South Tyneside Council (STC) leader Iain Malcolm has raised the prospect of the transport system being linked to the International Advanced Manufacturing Park (IAMP).
And his comments have been backed by Sunderland City Council leader Graeme Miller, who added Washington has already been waiting for the link for 30 years.
“Coun Malcolm is absolutely right,” he said, “the 10 year timetable for the Metro coming to Washington and the IAMP areas is a practical reality if we can get it right and Transport for the North and the North East Combined Authority can agree the transport priorities needed.
“There’s no reason why we cannot drive the Metro down into Washington, that would easily be done within 10 years if everything falls one step after the other.”
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The IAMP project is a joint scheme between South Tyneside Council and Sunderland City Council.
Over the next 10 – 15 years the 150-hectare site north of the Nissan plant, off the A19, is expected to bring in about £400m of private sector investment and more than 7,000 jobs.
The prospect of extending the Metro to Washington from Pelaw by the old Leamside Line was raised in the Metro Strategy 2030 report.
This suggested new stations in north and south Washington and Washington Galleries shopping centre, although it also estimated total costs to be about £253m.
Coun Malcolm had been speaking at STC’s Overview and Scrutiny Co-ordinating and Call-In Committee yesterday (Tuesday, January 8).
As well as making it easier for workers to get to the site, Sunderland leader Coun Miller also said the Metro would be ‘cleaner, greener and faster’.
And it could also make the region more attractive to investors by boosting connectivity.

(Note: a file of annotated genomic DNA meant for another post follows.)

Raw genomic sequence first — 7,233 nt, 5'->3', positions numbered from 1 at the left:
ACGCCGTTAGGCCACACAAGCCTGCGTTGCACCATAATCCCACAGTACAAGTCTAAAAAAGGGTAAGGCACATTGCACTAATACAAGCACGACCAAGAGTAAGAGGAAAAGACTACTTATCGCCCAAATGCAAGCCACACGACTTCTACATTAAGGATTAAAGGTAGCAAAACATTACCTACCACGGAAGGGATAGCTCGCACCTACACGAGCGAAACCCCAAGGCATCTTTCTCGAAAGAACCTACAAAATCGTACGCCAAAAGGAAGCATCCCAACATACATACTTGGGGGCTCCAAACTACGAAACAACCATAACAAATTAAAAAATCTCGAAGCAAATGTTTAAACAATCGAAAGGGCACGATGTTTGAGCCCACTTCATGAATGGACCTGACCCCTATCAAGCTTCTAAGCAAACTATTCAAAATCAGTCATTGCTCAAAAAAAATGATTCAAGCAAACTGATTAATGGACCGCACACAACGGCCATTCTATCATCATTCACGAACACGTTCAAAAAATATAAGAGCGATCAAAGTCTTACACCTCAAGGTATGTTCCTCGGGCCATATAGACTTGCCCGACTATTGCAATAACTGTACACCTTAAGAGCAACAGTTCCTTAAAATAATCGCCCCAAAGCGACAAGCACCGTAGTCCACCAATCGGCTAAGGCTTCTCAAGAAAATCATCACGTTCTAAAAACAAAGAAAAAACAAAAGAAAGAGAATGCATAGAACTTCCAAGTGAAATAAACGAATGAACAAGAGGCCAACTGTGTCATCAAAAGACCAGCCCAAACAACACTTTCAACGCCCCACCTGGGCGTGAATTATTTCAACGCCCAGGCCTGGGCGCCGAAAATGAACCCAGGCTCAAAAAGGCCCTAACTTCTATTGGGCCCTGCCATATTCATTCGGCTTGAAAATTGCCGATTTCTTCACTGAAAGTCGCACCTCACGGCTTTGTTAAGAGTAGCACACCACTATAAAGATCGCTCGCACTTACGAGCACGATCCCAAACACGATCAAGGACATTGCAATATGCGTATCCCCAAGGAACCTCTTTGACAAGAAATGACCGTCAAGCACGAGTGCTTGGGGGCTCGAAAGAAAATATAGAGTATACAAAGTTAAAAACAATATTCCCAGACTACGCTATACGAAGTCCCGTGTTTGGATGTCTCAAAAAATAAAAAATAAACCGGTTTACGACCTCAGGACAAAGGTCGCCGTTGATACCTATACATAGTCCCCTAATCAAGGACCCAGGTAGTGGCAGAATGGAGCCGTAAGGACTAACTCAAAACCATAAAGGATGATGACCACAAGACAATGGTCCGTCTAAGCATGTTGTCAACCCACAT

Extending the Metro to Washington could give Nissan a boost with access to a more ‘competitive workforce’, Coun Miller said.
The Japanese firm has previously warned about the impact Brexit could have on its business in the UK.
But Coun Miller said the infrastructure project could benefit the carmaker.
He said: “Nissan are here and they’re not going anywhere in the short term, regardless of what happens on March 30 and the Tory government’s mismanagement of the process.
“Nissan has to do what they can to keep themselves competitive.
“This would help them get a more competitive workforce because they would have more ways to get to work.
“But whatever Brexit brings we will deal with it.”
Builders began work on the IAMP’s first factory in August.
A government City Deal in 2015 attracted investment worth £41m for the site through the North East Local Enterprise Partnership’s (LEP) £270m Local Growth Fund for infrastructure, including new roads, bridges and other environmental enhancements.
A Nexus spokesman said: “We’re working on behalf of the region’s two combined authorities to make the case for expansion to Metro and win the funding that would be needed to make it happen.
“High quality transport links through the International Advanced Manufacturing Park, including Metro, is one the key routes we are focussing on.”
James Harrison , Local Democracy Reporting Service